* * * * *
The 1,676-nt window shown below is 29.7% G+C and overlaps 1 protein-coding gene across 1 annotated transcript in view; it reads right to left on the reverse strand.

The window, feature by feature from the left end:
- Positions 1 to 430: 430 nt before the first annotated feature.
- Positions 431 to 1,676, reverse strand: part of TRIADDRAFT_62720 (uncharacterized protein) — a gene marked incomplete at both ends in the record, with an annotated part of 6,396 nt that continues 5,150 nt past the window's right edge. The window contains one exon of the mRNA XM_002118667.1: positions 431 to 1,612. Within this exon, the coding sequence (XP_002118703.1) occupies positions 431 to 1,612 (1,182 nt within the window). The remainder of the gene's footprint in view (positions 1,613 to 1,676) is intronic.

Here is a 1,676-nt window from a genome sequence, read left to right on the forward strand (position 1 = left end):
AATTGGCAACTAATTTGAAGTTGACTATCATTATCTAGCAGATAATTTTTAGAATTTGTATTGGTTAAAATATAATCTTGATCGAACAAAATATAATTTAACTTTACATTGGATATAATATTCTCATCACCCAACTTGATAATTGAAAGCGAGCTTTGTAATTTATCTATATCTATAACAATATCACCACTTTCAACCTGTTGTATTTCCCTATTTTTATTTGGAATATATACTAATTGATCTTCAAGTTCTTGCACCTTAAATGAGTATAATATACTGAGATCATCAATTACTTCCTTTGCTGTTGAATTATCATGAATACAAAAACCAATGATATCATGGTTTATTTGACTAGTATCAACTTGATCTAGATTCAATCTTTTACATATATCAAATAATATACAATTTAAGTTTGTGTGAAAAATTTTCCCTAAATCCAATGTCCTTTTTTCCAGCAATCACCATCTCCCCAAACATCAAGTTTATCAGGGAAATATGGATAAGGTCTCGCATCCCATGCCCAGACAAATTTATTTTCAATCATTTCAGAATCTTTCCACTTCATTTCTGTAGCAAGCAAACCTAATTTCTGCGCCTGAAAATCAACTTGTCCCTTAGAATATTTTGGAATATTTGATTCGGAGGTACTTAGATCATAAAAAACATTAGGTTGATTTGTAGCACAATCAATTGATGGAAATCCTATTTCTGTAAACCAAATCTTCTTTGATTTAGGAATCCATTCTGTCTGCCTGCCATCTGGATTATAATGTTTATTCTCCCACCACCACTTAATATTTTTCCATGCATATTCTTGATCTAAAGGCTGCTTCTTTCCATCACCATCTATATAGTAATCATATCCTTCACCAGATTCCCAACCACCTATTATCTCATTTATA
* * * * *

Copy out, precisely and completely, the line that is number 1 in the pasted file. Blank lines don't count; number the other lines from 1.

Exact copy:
The 1,676-nt window shown below is 29.7% G+C and overlaps 1 protein-coding gene across 1 annotated transcript in view; it reads right to left on the reverse strand.